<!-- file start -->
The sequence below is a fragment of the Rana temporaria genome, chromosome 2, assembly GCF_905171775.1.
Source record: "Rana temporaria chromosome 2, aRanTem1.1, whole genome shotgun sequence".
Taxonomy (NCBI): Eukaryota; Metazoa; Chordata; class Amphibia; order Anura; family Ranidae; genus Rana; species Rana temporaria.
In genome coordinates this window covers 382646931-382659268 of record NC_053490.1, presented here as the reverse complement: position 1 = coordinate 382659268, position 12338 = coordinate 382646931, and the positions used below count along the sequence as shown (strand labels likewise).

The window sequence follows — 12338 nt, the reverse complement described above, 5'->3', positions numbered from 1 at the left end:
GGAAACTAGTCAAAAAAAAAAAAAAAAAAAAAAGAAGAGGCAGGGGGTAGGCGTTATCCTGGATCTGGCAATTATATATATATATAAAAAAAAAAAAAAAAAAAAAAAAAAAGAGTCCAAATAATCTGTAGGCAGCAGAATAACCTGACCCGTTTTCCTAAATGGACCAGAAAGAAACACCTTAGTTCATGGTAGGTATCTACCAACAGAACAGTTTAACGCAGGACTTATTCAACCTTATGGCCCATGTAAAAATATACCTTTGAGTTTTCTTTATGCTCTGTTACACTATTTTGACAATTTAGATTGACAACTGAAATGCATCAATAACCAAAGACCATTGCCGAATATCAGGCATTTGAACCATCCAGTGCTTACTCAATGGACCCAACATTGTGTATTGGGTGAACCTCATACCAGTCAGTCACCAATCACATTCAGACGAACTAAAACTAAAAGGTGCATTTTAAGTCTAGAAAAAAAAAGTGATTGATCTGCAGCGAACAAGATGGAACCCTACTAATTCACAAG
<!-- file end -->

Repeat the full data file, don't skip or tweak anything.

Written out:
The sequence below is a fragment of the Rana temporaria genome, chromosome 2, assembly GCF_905171775.1.
Source record: "Rana temporaria chromosome 2, aRanTem1.1, whole genome shotgun sequence".
Taxonomy (NCBI): Eukaryota; Metazoa; Chordata; class Amphibia; order Anura; family Ranidae; genus Rana; species Rana temporaria.
In genome coordinates this window covers 382646931-382659268 of record NC_053490.1, presented here as the reverse complement: position 1 = coordinate 382659268, position 12338 = coordinate 382646931, and the positions used below count along the sequence as shown (strand labels likewise).

The window sequence follows — 12338 nt, the reverse complement described above, 5'->3', positions numbered from 1 at the left end:
GGAAACTAGTCAAAAAAAAAAAAAAAAAAAAAAGAAGAGGCAGGGGGTAGGCGTTATCCTGGATCTGGCAATTATATATATATATAAAAAAAAAAAAAAAAAAAAAAAAAAAGAGTCCAAATAATCTGTAGGCAGCAGAATAACCTGACCCGTTTTCCTAAATGGACCAGAAAGAAACACCTTAGTTCATGGTAGGTATCTACCAACAGAACAGTTTAACGCAGGACTTATTCAACCTTATGGCCCATGTAAAAATATACCTTTGAGTTTTCTTTATGCTCTGTTACACTATTTTGACAATTTAGATTGACAACTGAAATGCATCAATAACCAAAGACCATTGCCGAATATCAGGCATTTGAACCATCCAGTGCTTACTCAATGGACCCAACATTGTGTATTGGGTGAACCTCATACCAGTCAGTCACCAATCACATTCAGACGAACTAAAACTAAAAGGTGCATTTTAAGTCTAGAAAAAAAAAGTGATTGATCTGCAGCGAACAAGATGGAACCCTACTAATTCACAAG